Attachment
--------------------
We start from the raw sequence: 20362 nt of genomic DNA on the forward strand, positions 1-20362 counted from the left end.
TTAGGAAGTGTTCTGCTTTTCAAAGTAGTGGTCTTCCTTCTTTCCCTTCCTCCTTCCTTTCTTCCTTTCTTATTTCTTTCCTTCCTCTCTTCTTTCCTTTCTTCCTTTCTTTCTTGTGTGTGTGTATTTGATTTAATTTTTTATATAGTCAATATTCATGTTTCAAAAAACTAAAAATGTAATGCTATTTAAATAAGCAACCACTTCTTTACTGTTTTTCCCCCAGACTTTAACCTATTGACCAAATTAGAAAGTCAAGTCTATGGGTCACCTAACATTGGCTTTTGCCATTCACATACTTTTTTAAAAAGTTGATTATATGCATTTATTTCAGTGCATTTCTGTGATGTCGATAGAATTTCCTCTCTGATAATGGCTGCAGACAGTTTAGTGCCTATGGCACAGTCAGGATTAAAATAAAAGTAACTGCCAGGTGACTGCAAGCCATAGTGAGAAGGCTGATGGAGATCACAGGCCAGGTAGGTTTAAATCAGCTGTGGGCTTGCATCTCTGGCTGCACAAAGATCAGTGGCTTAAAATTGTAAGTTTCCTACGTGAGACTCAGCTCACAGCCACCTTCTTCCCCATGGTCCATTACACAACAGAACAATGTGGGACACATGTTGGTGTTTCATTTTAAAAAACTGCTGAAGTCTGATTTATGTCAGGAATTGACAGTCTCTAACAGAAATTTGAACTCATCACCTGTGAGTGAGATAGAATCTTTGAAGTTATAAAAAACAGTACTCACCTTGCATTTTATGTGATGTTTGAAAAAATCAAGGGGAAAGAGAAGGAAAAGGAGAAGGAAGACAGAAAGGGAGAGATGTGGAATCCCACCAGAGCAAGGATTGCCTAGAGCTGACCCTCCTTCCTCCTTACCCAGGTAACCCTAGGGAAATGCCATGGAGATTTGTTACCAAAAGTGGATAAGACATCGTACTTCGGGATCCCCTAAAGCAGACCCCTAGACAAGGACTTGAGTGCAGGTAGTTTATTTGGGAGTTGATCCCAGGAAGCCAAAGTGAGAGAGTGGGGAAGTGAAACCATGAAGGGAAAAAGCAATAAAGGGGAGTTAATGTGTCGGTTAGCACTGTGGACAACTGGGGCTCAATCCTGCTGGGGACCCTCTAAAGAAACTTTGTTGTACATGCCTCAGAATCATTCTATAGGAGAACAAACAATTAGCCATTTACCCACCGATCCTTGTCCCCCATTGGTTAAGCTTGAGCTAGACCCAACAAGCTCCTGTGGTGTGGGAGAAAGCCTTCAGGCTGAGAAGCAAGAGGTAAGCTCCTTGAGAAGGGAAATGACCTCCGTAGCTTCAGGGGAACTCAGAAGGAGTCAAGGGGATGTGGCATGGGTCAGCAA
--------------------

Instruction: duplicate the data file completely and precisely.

We start from the raw sequence: 20362 nt of genomic DNA on the forward strand, positions 1-20362 counted from the left end.
TTAGGAAGTGTTCTGCTTTTCAAAGTAGTGGTCTTCCTTCTTTCCCTTCCTCCTTCCTTTCTTCCTTTCTTATTTCTTTCCTTCCTCTCTTCTTTCCTTTCTTCCTTTCTTTCTTGTGTGTGTGTATTTGATTTAATTTTTTATATAGTCAATATTCATGTTTCAAAAAACTAAAAATGTAATGCTATTTAAATAAGCAACCACTTCTTTACTGTTTTTCCCCCAGACTTTAACCTATTGACCAAATTAGAAAGTCAAGTCTATGGGTCACCTAACATTGGCTTTTGCCATTCACATACTTTTTTAAAAAGTTGATTATATGCATTTATTTCAGTGCATTTCTGTGATGTCGATAGAATTTCCTCTCTGATAATGGCTGCAGACAGTTTAGTGCCTATGGCACAGTCAGGATTAAAATAAAAGTAACTGCCAGGTGACTGCAAGCCATAGTGAGAAGGCTGATGGAGATCACAGGCCAGGTAGGTTTAAATCAGCTGTGGGCTTGCATCTCTGGCTGCACAAAGATCAGTGGCTTAAAATTGTAAGTTTCCTACGTGAGACTCAGCTCACAGCCACCTTCTTCCCCATGGTCCATTACACAACAGAACAATGTGGGACACATGTTGGTGTTTCATTTTAAAAAACTGCTGAAGTCTGATTTATGTCAGGAATTGACAGTCTCTAACAGAAATTTGAACTCATCACCTGTGAGTGAGATAGAATCTTTGAAGTTATAAAAAACAGTACTCACCTTGCATTTTATGTGATGTTTGAAAAAATCAAGGGGAAAGAGAAGGAAAAGGAGAAGGAAGACAGAAAGGGAGAGATGTGGAATCCCACCAGAGCAAGGATTGCCTAGAGCTGACCCTCCTTCCTCCTTACCCAGGTAACCCTAGGGAAATGCCATGGAGATTTGTTACCAAAAGTGGATAAGACATCGTACTTCGGGATCCCCTAAAGCAGACCCCTAGACAAGGACTTGAGTGCAGGTAGTTTATTTGGGAGTTGATCCCAGGAAGCCAAAGTGAGAGAGTGGGGAAGTGAAACCATGAAGGGAAAAAGCAATAAAGGGGAGTTAATGTGTCGGTTAGCACTGTGGACAACTGGGGCTCAATCCTGCTGGGGACCCTCTAAAGAAACTTTGTTGTACATGCCTCAGAATCATTCTATAGGAGAACAAACAATTAGCCATTTACCCACCGATCCTTGTCCCCCATTGGTTAAGCTTGAGCTAGACCCAACAAGCTCCTGTGGTGTGGGAGAAAGCCTTCAGGCTGAGAAGCAAGAGGTAAGCTCCTTGAGAAGGGAAATGACCTCCGTAGCTTCAGGGGAACTCAGAAGGAGTCAAGGGGATGTGGCATGGGTCAGCAA